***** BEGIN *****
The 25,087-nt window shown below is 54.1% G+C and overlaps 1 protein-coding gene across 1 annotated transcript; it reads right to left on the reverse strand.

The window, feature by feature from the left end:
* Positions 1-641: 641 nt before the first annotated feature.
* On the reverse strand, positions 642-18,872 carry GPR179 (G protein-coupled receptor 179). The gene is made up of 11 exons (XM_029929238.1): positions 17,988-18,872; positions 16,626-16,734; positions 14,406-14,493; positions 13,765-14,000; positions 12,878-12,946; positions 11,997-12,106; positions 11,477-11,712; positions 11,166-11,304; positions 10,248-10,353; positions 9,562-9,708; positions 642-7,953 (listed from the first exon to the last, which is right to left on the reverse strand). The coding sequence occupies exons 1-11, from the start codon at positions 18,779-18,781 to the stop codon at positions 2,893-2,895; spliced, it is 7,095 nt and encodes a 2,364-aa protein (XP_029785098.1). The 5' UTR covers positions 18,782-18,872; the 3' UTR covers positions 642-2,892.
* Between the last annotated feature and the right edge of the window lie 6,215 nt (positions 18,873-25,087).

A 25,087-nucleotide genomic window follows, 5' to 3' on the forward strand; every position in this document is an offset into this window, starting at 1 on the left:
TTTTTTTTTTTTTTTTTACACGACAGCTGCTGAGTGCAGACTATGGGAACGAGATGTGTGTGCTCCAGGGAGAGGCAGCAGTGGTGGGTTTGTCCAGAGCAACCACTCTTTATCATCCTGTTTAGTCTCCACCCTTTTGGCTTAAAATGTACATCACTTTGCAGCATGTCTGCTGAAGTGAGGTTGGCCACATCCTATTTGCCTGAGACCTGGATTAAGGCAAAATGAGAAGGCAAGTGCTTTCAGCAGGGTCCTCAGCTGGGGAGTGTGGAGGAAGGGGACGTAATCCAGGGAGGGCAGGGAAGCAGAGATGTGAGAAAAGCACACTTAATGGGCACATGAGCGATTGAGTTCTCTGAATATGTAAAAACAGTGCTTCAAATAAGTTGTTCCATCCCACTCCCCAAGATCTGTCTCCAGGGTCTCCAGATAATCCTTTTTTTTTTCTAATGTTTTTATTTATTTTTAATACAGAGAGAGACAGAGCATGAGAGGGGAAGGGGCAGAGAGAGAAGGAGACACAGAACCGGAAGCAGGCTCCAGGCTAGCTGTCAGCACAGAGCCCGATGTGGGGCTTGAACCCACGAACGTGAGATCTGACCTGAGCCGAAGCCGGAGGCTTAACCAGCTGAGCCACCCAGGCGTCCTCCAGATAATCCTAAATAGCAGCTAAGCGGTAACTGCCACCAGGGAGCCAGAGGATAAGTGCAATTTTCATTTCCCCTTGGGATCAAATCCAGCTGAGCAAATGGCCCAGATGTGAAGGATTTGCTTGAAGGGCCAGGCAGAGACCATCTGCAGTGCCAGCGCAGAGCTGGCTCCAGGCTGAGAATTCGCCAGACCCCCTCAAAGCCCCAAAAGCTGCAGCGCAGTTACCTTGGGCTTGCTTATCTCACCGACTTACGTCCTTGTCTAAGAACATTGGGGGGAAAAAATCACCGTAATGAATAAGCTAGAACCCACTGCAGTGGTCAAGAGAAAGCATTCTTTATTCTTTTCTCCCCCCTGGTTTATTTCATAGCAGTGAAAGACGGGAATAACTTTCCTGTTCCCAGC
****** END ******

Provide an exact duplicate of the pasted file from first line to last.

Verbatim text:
The 25,087-nt window shown below is 54.1% G+C and overlaps 1 protein-coding gene across 1 annotated transcript; it reads right to left on the reverse strand.

The window, feature by feature from the left end:
* Positions 1-641: 641 nt before the first annotated feature.
* On the reverse strand, positions 642-18,872 carry GPR179 (G protein-coupled receptor 179). The gene is made up of 11 exons (XM_029929238.1): positions 17,988-18,872; positions 16,626-16,734; positions 14,406-14,493; positions 13,765-14,000; positions 12,878-12,946; positions 11,997-12,106; positions 11,477-11,712; positions 11,166-11,304; positions 10,248-10,353; positions 9,562-9,708; positions 642-7,953 (listed from the first exon to the last, which is right to left on the reverse strand). The coding sequence occupies exons 1-11, from the start codon at positions 18,779-18,781 to the stop codon at positions 2,893-2,895; spliced, it is 7,095 nt and encodes a 2,364-aa protein (XP_029785098.1). The 5' UTR covers positions 18,782-18,872; the 3' UTR covers positions 642-2,892.
* Between the last annotated feature and the right edge of the window lie 6,215 nt (positions 18,873-25,087).

A 25,087-nucleotide genomic window follows, 5' to 3' on the forward strand; every position in this document is an offset into this window, starting at 1 on the left:
TTTTTTTTTTTTTTTTTACACGACAGCTGCTGAGTGCAGACTATGGGAACGAGATGTGTGTGCTCCAGGGAGAGGCAGCAGTGGTGGGTTTGTCCAGAGCAACCACTCTTTATCATCCTGTTTAGTCTCCACCCTTTTGGCTTAAAATGTACATCACTTTGCAGCATGTCTGCTGAAGTGAGGTTGGCCACATCCTATTTGCCTGAGACCTGGATTAAGGCAAAATGAGAAGGCAAGTGCTTTCAGCAGGGTCCTCAGCTGGGGAGTGTGGAGGAAGGGGACGTAATCCAGGGAGGGCAGGGAAGCAGAGATGTGAGAAAAGCACACTTAATGGGCACATGAGCGATTGAGTTCTCTGAATATGTAAAAACAGTGCTTCAAATAAGTTGTTCCATCCCACTCCCCAAGATCTGTCTCCAGGGTCTCCAGATAATCCTTTTTTTTTTCTAATGTTTTTATTTATTTTTAATACAGAGAGAGACAGAGCATGAGAGGGGAAGGGGCAGAGAGAGAAGGAGACACAGAACCGGAAGCAGGCTCCAGGCTAGCTGTCAGCACAGAGCCCGATGTGGGGCTTGAACCCACGAACGTGAGATCTGACCTGAGCCGAAGCCGGAGGCTTAACCAGCTGAGCCACCCAGGCGTCCTCCAGATAATCCTAAATAGCAGCTAAGCGGTAACTGCCACCAGGGAGCCAGAGGATAAGTGCAATTTTCATTTCCCCTTGGGATCAAATCCAGCTGAGCAAATGGCCCAGATGTGAAGGATTTGCTTGAAGGGCCAGGCAGAGACCATCTGCAGTGCCAGCGCAGAGCTGGCTCCAGGCTGAGAATTCGCCAGACCCCCTCAAAGCCCCAAAAGCTGCAGCGCAGTTACCTTGGGCTTGCTTATCTCACCGACTTACGTCCTTGTCTAAGAACATTGGGGGGAAAAAATCACCGTAATGAATAAGCTAGAACCCACTGCAGTGGTCAAGAGAAAGCATTCTTTATTCTTTTCTCCCCCCTGGTTTATTTCATAGCAGTGAAAGACGGGAATAACTTTCCTGTTCCCAGC